[Obama] gets to be the calm at the center of the storm, providing his usual striking contrast to the seething stew of preachers, radio screamers, and Gingrich acolytes who will be making themselves ever more tiresome to Mr. and Mrs. Heartland with their ranting jeremiads. I don’t blame conservatives for opposing Sotomayor even though they know that she’d only be replaced by someone equally liberal if they did somehow manage to derail her (liberals did the same with Roberts and Alito, after all), but if they’re smart they’ll realize that the usual shriekfest is playing right into Obama’s hands.
Drum’s Obama reminds me of Reagan, who drew his own “striking contrast” to the “seething stew” of his day, with its Vietnam War protestors turned anti-defense-build-up activists, et. al. In turn, the comparison begs the question: Would Bush/Cheney have been more effective if they had not followed Karl Rove’s advice and not played to their seething-stew allies, but (as Reagan did) to the non-seething majority instead?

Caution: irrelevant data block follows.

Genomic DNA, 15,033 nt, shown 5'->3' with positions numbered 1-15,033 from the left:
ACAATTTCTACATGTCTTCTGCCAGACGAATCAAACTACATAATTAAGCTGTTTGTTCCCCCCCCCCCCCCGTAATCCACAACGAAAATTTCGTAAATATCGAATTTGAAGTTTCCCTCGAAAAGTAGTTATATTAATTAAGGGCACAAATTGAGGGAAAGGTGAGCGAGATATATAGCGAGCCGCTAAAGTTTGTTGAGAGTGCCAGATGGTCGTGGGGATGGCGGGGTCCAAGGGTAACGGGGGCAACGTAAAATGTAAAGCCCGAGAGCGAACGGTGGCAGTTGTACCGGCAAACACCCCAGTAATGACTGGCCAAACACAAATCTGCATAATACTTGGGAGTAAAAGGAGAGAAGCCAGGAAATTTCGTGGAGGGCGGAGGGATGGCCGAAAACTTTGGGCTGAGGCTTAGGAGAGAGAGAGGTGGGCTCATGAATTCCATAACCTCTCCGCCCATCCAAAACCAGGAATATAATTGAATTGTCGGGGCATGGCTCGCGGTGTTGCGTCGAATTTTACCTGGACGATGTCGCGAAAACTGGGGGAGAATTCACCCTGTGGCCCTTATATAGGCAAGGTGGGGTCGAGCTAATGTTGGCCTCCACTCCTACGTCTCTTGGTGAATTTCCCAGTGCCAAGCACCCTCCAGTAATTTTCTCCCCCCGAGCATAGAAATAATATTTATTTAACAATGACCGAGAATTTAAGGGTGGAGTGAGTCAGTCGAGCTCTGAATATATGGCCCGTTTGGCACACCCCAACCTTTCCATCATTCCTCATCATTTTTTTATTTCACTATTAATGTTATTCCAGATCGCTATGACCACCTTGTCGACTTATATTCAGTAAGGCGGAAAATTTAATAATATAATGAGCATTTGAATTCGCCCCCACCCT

Granted, Bush/Cheney suffered as much from outright policy gaffes as they did from stylistic faux pas, so no, Drum’s guidance would likely not have saved them from themselves. But the lesson in tone is still worth considering, especially for would-be shapers of tomorrow’s GOP. They can feed the purist screamers — and risk continued atrophy — or they can mount a more reasoned, durable challenge, in calmer, more soothing voices … and see where it takes them.